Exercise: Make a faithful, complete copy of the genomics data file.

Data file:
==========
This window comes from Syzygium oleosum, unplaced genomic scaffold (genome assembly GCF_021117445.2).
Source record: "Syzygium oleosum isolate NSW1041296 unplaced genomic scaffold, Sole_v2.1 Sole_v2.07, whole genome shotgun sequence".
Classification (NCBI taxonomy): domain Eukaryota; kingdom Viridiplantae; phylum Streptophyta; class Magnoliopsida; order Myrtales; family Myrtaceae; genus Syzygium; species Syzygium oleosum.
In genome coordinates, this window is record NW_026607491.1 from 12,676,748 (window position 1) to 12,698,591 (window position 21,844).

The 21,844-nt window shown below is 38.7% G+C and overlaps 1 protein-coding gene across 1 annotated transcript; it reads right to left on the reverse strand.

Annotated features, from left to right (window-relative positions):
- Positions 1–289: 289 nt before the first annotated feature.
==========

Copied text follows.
This window comes from Syzygium oleosum, unplaced genomic scaffold (genome assembly GCF_021117445.2).
Source record: "Syzygium oleosum isolate NSW1041296 unplaced genomic scaffold, Sole_v2.1 Sole_v2.07, whole genome shotgun sequence".
Classification (NCBI taxonomy): domain Eukaryota; kingdom Viridiplantae; phylum Streptophyta; class Magnoliopsida; order Myrtales; family Myrtaceae; genus Syzygium; species Syzygium oleosum.
In genome coordinates, this window is record NW_026607491.1 from 12,676,748 (window position 1) to 12,698,591 (window position 21,844).

The 21,844-nt window shown below is 38.7% G+C and overlaps 1 protein-coding gene across 1 annotated transcript; it reads right to left on the reverse strand.

Annotated features, from left to right (window-relative positions):
- Positions 1–289: 289 nt before the first annotated feature.